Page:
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What happened to the dedicated CD transport ? - Page 6

post #76 of 95
Quote:
Originally Posted by DaveBSC View Post

Per AQVOX, they showed a measure of ~50mV of DC ripple on the 5V USB power line. This is without hdd access. With hdd access, they show closer to 100mV. The ATX specification states that a unit should remain at or below 120mV of ripple and noise on the 12v rail while under 50mV on the 3.3v/5v rails. This means that the quality of the 5V DC power coming from a typical USB port would fail the ATX spec, which is pretty generous. An ATX power supply that is bumping up against the ATX limits isn't a good one. So, you have very noisy, poor quality power coming from the USB port. That's why all of the better converters (apart from the Diverter 192) operate on either batteries or wall AC. The other problem besides the crappy power is the ground noise, which is where galvanic isolation comes in.

The Benchmarks might be "no nonsense" but they also aren't that good. Their USB tech is beyond obsolete, and the SRC and output stages are mediocre. The sound is bright, sterile, and tiring. You can do better for less - the Audiolab M-DAC or example.

350x274px-LL-051e5b5e_oszi_pc-festplatte.jpeg

Ahhhhhh, the Benchmark!
The DAC everyone loves to hate!

The noise I was referring to was the noise conducted down the power line.
I don't think a cheap transport manufacturer is concerned about how much noise they conduct down the powerline and how much noise they radiate.
It is also possible to conduct noise down the digital output.

A lot of people ignore this because most can't measure it or fix it.
post #77 of 95
Thread Starter 

Something tells me Shanling's designers may be very big fans of the Bioshock series :

 

cd-t1000se-1-lg.jpg

 

Gotta love Art Deco - it comes back every 5 or 10 years but somehow seems 'fresh' with every incarnation.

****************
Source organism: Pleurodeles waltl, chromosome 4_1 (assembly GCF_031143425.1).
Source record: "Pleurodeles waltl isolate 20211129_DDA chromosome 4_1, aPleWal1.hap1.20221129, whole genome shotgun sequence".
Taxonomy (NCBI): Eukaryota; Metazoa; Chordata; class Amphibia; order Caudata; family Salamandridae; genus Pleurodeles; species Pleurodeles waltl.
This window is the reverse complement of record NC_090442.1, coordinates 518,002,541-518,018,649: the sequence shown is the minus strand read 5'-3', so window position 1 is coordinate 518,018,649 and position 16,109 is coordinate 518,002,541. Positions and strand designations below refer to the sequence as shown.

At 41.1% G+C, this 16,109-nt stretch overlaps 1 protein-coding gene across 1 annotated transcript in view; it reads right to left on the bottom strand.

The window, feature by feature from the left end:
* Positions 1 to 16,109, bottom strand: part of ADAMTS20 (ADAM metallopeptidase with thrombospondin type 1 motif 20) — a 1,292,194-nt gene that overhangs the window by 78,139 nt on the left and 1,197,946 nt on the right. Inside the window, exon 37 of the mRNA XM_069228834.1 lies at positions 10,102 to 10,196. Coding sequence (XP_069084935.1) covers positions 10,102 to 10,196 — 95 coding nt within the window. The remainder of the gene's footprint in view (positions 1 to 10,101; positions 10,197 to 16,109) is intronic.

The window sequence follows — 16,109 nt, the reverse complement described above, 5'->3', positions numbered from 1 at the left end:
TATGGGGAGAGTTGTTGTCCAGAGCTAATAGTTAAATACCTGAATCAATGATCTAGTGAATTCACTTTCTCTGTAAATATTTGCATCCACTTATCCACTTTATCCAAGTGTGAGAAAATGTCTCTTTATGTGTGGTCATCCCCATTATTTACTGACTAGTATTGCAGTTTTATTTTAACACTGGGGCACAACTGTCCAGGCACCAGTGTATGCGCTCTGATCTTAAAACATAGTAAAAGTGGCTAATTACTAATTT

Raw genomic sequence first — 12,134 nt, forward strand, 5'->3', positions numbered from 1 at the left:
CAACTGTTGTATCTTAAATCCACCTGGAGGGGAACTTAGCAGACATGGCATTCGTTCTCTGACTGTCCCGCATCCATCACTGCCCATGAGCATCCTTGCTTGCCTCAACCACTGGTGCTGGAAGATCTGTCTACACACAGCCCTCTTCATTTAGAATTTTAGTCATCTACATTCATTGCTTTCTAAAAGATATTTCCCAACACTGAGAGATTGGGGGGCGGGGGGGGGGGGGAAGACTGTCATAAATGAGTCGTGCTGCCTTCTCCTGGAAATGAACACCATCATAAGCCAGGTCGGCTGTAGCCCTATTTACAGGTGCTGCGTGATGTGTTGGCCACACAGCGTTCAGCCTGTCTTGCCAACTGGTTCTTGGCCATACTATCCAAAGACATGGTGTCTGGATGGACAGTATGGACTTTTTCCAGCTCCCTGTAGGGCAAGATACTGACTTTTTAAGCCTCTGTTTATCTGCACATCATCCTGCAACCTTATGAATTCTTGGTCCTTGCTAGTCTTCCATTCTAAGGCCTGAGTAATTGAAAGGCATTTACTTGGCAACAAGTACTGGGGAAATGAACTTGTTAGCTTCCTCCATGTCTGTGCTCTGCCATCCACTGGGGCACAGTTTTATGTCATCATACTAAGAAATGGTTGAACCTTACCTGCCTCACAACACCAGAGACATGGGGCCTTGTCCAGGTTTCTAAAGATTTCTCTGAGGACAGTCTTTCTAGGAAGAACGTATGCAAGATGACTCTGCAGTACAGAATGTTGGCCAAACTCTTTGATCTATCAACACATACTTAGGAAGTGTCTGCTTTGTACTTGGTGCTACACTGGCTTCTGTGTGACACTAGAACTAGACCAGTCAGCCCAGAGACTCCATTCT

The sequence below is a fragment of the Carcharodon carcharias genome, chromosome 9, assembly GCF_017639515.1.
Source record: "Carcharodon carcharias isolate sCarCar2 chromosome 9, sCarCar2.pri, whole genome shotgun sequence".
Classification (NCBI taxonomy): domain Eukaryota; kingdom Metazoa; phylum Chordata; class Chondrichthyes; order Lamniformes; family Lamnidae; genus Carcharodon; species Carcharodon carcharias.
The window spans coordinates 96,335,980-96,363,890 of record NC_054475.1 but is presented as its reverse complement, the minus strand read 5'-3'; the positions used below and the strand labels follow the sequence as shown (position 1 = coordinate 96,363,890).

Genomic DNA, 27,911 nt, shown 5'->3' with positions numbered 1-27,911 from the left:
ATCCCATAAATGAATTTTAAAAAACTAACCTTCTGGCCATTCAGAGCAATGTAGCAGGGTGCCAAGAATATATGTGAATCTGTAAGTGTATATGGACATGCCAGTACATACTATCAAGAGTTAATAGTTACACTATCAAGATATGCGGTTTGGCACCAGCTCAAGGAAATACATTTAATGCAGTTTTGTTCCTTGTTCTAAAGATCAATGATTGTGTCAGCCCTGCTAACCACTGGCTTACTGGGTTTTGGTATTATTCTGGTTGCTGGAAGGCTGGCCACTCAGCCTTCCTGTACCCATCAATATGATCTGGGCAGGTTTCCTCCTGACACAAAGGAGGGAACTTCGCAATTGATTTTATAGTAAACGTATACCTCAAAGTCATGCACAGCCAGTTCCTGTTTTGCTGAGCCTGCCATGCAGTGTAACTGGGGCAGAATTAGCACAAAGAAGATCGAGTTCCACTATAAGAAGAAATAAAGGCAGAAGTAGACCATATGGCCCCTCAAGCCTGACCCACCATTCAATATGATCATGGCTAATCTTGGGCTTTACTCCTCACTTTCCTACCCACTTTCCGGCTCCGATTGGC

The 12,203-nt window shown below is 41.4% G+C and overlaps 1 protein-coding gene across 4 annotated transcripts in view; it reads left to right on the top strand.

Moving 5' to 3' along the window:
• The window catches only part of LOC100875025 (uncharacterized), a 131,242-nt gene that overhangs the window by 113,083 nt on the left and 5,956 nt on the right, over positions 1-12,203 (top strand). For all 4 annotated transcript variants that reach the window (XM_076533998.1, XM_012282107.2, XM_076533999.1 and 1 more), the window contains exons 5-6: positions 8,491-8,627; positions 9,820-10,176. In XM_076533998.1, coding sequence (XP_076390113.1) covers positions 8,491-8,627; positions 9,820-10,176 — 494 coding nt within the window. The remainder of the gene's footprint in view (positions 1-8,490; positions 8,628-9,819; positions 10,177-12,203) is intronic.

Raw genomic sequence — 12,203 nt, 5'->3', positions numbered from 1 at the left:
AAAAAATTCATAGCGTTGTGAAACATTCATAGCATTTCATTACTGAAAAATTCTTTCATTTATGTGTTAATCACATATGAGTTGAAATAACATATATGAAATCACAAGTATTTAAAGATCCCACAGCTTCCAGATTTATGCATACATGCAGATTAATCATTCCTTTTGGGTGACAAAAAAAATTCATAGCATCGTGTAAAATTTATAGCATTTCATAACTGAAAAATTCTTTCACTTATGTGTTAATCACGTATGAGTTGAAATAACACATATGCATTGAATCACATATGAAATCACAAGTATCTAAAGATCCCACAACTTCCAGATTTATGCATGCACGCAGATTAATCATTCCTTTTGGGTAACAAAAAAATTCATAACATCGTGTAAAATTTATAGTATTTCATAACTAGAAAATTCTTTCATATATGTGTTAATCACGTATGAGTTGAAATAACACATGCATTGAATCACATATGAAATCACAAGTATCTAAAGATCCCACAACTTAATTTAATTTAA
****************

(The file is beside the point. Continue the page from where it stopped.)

talisman.png

post #78 of 95

Straight out of the 1920s.

 

manleyneo500wlg.jpg

post #79 of 95

...then how do you know it's there? 

 

Quote:
Originally Posted by Chris J View Post

A lot of people ignore this because most can't measure it or fix it.
post #80 of 95
Quote:
Originally Posted by DaveBSC View Post


Nobody builds anything in house for $300, certainly not transports. The VAST majority of CD players and transports, even the mega buck stuff, use a transport made either by Philips or one of the huge Japanese electronics companies. Linn created their own for the Unidisk, but that's really unusual for a fairly small company to do.


So are you saying Cambridge is being dishonest, and their player actually has the same $5 transport mechanism you find in a $18 PC CD drive?

 

I don't know much about CD player internals but here's a shot of the inside of the 350C-

 

http://www.cambridgeaudio.com/assets/documents/350CTop.jpg


Edited by Penarin - 6/20/12 at 8:37am
post #81 of 95
Quote:
Originally Posted by Penarin View Post


So are you saying Cambridge is being dishonest, and their player actually has the same $5 transport mechanism you find in a $18 PC CD drive?

 

I don't know much about CD player internals but here's a shot of the inside of the 350C-

 

http://www.cambridgeaudio.com/assets/documents/350CTop.jpg

 

It's not about being dishonest. Cambridge is not taking somebody else's finished box, slapping their name on it, and tripling the price. Here's a shot of the VRDS Neo alongside transports from Pioneer, Denon, and Philips. Most of the high-end CD players and transports that don't use the VRDS use one of those three, the Philips CD Pro2 probably being the most common. For Cambridge to design and build their own transport would require a vast amount of engineering and resources that they just don't have. Pretty much the only company that can do whatever they want with their transport designs is Esoteric, thanks to the backing of Teac. TAD's D600 might come close to the top Esoterics thanks to Pioneers resources.

 

What Cambridge probably does is buy somebody's transport, and then modify it. That's very common, and I think you could say that something is "yours" if you change some of the components and come up with something unique.

 

VRDSstack


Edited by DaveBSC - 6/20/12 at 9:29am
post #82 of 95
Quote:
Originally Posted by estreeter View Post

Something tells me Shanling's designers may be very big fans of the Bioshock series :

 

cd-t1000se-1-lg.jpg

 

Gotta love Art Deco - it comes back every 5 or 10 years but somehow seems 'fresh' with every incarnation. 

 

 

 

Hey!

That's my CD player!

 

Quote:
Originally Posted by El_Doug View Post

...then how do you know it's there? 

 

 

I assume you are joking? Or maybe not, maybe asking a serious question.

OK.

Thanks for asking.tongue_smile.gif

 

To expand:

Most manufacturer's don't have the equipment to measure it, the know-how to interpret the measurements and the knowlwdge to fix it.

 

When I worked in the Power Supply design world we had to outsource the measurement of EMI and RFI.